Tuesday, 7 February 2012

Checking Number of Pages Indexed

f you have a new site or if you have added new pages to your site, check to see if
those pages have been added to the Google index. The easiest way to check is to
go to and in the Google Search box, type:

site:www.YourDomain       www.YourDomain

replacing YourDomain with your domain (such as

Checking Number of Incoming Links

Managing an active linking campaign involves seeing who links to you and to your
competitors. The most accurate way to see the total number of incoming links to your
site is by using Yahoo. Go to and type the following in the
Search the Web box:

linkdomain:www.YourDomain         -site:www.YourDomain

replacing YourDomain with your domain (such as

Using the link command in Yahoo gives the most accurate number of incoming links
today, but it is not 100% accurate.

Don’t use the Google Toolbar to count incoming links for a page, this method is
totally inaccurate. This feature is on the Toolbar by clicking Page Info, then by
clicking Backward Links.

For an comparison of how many links each major search engine has on record to
your site, use MarketLeap’s Link Popularity Check tool at MarketLeap also has a great tool
for checking the number of pages indexed on the major search engines.

Measuring Sales Conversion and ROI

At the end of the day, what matters are your sales and your bottom line. After all your
hard work, are you converting your visitors to customers? Do you know what
percentage of visitors turn into customers? Do you know what your return on
investment (ROI) is when you have added up your web site development costs, web
hosting costs, consultants, books and all other expenses related to driving traffic to
your web site? Do you know what that cost per customer is? Few people do.
The subject of sales conversion and ROI (and how to measure and increase them) is
complex and is really beyond the scope of this book. Nevertheless, this is an
important topic that should be introduced for you to think about. For more information
on calculating sales conversion and ROI, as well as improving copywriting, improving
website usability, and in general creating a high-performing website, see my other
book Desperate Websites at

Quite a number of business owners don’t make their money back on their web sites.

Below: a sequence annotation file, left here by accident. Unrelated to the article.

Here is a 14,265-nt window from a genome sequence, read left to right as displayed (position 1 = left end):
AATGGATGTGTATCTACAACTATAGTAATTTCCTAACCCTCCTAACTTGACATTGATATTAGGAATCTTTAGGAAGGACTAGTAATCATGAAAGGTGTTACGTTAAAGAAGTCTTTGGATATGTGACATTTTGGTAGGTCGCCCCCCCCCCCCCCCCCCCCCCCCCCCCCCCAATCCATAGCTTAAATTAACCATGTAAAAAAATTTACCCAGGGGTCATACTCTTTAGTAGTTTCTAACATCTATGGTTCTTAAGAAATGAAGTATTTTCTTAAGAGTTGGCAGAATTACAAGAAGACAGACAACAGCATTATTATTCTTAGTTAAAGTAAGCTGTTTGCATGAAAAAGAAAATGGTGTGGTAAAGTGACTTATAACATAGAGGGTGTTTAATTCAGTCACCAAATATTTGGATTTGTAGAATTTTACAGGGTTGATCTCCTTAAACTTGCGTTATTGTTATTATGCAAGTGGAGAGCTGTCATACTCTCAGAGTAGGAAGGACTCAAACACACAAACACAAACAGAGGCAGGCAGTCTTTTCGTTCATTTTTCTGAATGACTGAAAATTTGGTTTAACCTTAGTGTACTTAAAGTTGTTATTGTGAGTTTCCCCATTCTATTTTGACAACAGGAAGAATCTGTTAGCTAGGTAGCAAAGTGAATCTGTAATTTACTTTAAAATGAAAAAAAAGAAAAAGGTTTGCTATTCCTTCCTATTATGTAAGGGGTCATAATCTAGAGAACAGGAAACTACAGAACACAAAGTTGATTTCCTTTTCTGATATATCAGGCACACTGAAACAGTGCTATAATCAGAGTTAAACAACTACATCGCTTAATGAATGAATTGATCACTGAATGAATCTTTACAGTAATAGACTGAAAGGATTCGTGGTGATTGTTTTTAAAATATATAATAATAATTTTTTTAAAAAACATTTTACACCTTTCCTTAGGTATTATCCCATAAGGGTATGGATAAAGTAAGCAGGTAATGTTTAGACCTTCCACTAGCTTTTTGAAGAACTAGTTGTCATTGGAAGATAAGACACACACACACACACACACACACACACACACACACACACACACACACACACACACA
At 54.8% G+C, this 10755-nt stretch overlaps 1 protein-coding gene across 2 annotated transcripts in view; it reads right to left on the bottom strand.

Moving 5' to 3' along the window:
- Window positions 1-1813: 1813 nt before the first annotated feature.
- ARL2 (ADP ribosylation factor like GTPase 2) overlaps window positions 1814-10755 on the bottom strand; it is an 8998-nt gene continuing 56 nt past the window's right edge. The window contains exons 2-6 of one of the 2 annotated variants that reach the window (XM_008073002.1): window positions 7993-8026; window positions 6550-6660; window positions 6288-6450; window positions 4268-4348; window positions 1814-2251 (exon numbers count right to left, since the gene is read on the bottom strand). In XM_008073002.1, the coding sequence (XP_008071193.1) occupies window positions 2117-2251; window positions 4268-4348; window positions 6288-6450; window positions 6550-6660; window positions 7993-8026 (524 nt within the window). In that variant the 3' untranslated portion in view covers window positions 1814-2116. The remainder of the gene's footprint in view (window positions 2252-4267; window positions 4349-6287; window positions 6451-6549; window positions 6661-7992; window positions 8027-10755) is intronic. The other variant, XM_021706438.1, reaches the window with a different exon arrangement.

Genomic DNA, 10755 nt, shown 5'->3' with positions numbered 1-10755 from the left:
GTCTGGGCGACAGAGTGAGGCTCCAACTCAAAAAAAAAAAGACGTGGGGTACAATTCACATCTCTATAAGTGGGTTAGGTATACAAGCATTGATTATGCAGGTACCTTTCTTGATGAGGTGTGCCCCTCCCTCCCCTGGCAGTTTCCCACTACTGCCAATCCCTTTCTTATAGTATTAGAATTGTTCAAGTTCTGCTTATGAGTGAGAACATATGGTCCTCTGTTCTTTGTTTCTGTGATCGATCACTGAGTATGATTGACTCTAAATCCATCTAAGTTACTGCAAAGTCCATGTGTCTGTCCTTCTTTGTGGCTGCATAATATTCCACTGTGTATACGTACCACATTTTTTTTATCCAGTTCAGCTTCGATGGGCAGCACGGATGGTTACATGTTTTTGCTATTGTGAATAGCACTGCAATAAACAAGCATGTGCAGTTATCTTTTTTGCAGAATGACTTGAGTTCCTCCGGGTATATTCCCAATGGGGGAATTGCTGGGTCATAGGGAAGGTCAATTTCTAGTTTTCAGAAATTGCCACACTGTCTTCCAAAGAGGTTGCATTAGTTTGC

Commonly this is because they got carried away with the look for their site (We just
have to have Flash and all those gorgeous graphics!), bells and whistles on their site
(We have to have that interactive, self-updating, daily survey!), or what the site
should say (We just have to use those paradigm-speak, marketing buzzwords – that
is what our company is all about!). As a result, you have a case of “Corporate Egos
Gone Wild”. Well guess what? The customer does not care about any of this. The
customer wants to find a solution to their problem, they want to find it fast, at a value,
and they don’t want to be patronized.

You need a method to track visitors from beginning to end and “close the loop”. This
means tracking a single visitor from which keyword they typed into Google to find
your listing, to which page they landed on your site, to the “sales” page where they
took an action. The “sales” page can be an actual product purchase page, form or
request for information page, or any other page that represents the next desired
action you want visitors to take on your site before.

The easiest way to track visitors in this way is to use a service like Conversion Ruler
at For a monthly fee, they will set this up for you.

Alternatively, you can also place custom JavaScript code on each page of your site
that obtains the referral URL of the page that a visitor came from before landing on
your site, and then storing a cookie that tracks the visitor through the site. The code
then emails this information to you when a “sale” takes place (product confirmation
email, form submission, etc).

No comments:

Post a Comment